For his proof Gödel developed a method to enumerate all possible formulas within a certain system, now known as Gödel numbering. This method can be briefly described as follows. Every symbol in the alfabet of the system is given a number. For instance, if the Ascii set is taken, “0” has number 48, “9” has number 57 and “=“ has number 61. Now, it is possible to map all formulas (valid sequences of symbols) on the natural numbers by associating the formula with length k, n1, n2, …, nk to the number 2n1 ¨ 3n2 ¨ … ¨ pknk, pk being the k-th prime number. [GOE86, p157] In the example the expression “0=0” would thus become 248¨357¨548. There are other ways to map formulas on the natural numbers, but the particular mapping chosen is not essential to the proof.

Every sequence of symbols being mapped on a natural number, the question is if there are numbers of which it cannot be established whether they represent a valid formula or not. If so, the axiomatic system constructing all valid formulas is incomplete (for a complete system would be able to establish the truth or untruth of any formula). Gödel proves the incompleteness of axiomatic systems by giving one very cleverly constructed counter-example. Using a sequence of 45 definitions, all of them recursively based on previous definitions, he comes to a formula xBy, meaning “x is a proof of the formula y”. The crucial thing is that Gödel is now able to express notions about a system within that system.

Next, he constructs Bew(x) ≡ ($y)yBx, meaning “there is an y that is a proof of x” or “x is a provable formula”. Bew(x), incidentally, cannot be shown to be recursive. (If you get a $-sign in this: an inverted-E is meant)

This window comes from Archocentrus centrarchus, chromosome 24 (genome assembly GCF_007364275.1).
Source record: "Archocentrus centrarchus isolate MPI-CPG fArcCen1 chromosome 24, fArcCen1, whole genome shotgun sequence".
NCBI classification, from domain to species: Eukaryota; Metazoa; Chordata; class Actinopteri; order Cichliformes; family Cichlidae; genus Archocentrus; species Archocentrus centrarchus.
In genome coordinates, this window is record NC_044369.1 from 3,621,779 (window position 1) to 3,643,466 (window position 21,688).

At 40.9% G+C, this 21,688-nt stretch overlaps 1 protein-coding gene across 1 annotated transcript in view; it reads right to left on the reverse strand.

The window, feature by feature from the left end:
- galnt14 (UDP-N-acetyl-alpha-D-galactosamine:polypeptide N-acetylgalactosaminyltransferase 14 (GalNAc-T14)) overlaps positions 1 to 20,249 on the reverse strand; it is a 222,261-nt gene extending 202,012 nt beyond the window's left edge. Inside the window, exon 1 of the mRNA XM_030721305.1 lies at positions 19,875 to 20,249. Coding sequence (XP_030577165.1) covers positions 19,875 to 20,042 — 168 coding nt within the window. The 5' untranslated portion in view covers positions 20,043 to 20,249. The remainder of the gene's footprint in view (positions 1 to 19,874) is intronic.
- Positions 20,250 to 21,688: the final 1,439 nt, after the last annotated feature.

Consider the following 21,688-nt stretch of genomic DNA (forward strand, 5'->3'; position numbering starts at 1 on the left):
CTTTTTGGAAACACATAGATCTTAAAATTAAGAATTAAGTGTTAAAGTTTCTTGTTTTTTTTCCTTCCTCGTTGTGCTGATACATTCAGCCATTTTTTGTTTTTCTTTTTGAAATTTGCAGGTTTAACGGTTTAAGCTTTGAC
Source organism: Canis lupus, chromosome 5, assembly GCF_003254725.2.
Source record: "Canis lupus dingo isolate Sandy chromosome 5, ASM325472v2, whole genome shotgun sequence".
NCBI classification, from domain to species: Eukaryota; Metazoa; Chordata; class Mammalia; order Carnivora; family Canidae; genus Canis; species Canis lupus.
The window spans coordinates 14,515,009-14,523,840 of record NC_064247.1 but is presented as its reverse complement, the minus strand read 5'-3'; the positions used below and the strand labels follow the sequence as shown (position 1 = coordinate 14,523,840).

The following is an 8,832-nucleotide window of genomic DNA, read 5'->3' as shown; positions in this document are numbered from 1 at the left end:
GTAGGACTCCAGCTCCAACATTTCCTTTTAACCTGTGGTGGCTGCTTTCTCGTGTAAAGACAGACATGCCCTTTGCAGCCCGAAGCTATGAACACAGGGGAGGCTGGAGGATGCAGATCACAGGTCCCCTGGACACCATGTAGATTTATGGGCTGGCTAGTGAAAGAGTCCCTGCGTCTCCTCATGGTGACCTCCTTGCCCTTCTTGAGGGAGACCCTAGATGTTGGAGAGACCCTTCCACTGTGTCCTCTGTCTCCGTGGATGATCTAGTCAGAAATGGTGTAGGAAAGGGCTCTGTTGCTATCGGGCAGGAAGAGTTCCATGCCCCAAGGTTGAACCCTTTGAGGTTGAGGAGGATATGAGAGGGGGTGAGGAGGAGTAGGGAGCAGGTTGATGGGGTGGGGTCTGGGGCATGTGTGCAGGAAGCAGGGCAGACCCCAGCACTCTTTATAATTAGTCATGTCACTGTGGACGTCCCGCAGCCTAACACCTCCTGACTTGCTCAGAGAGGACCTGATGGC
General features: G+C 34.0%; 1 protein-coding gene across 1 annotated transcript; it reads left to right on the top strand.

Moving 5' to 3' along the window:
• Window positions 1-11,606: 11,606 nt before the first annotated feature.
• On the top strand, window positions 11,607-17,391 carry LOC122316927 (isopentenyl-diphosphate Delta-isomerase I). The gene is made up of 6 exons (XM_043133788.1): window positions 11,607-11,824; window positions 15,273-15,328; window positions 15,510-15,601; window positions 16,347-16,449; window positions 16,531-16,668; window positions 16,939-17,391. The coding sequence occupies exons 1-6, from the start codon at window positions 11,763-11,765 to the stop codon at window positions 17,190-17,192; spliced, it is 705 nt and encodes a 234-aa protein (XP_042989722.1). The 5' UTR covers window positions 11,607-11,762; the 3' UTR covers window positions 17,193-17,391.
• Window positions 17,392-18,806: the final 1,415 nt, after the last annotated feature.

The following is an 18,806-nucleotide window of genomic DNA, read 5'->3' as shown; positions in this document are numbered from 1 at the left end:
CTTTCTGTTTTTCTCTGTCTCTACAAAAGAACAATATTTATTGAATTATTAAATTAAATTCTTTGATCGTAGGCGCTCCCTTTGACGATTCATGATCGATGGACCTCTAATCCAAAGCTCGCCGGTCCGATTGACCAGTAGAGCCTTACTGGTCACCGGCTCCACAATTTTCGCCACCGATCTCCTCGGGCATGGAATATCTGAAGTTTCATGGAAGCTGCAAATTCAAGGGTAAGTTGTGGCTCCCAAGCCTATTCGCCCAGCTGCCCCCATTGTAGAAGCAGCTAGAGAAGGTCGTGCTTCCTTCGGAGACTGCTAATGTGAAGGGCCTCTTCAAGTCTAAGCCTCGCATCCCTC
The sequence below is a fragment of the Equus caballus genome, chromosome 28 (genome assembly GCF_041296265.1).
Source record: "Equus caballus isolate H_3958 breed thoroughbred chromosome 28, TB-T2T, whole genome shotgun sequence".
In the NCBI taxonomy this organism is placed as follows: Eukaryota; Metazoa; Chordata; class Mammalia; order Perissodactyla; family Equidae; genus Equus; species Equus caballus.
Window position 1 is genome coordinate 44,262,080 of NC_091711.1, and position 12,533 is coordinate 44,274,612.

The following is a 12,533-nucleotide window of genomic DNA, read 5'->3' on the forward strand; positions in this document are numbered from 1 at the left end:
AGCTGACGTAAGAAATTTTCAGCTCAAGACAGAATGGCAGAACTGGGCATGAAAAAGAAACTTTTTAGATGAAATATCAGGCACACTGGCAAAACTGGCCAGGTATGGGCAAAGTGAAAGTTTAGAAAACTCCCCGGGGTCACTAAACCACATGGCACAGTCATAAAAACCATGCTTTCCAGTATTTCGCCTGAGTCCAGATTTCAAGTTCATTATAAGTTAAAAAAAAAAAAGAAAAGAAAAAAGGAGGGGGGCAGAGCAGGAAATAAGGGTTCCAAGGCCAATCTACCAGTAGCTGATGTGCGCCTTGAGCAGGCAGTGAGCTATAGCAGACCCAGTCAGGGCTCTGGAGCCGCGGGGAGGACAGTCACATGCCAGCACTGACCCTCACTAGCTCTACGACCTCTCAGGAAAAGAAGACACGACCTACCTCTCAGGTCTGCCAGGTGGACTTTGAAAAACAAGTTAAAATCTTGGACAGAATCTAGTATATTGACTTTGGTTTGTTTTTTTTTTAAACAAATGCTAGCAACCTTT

Gödel then goes on by defining a class K of natural numbers as follows:
n ε K ≡ ¬(Bew[R(n);n]), R(n) being a formula with one free variable, where all formulas have been arranged into some sequence and R(x) denotes the x-th one. [R(n);n] thus denotes the n-th formula where the free variable has been substituted with the natural number n. Since K is defined in terms of elements that have been defined previously, there must be some formula that decides whether a given natural number belongs to K. All formulas being numbered the one giving K may be called R(q).

The question now is: can a human prove the correctness of [R(q);q]? If so, q would belong to K and it is true that ¬(Bew[R(q);q]), or “[R(q);q] is not a provable formula” – a clear contradiction. On the other hand, if a human could prove [R(q);q] to be incorrect, this would mean q did not belong to K and, yielding (Bew[R(q);q]), or “[R(q);q] is a provable formula” – again, a clear contradiction. Hence, using the methods that are available within the system it is impossible to decide whether [R(q);q] is true or false. However, the matter can be decided in metamathematical terms. For [R(q);q] states about itself “I am not provable” and this indeed has appeared to be the case. So, [R(q);q] is actually true.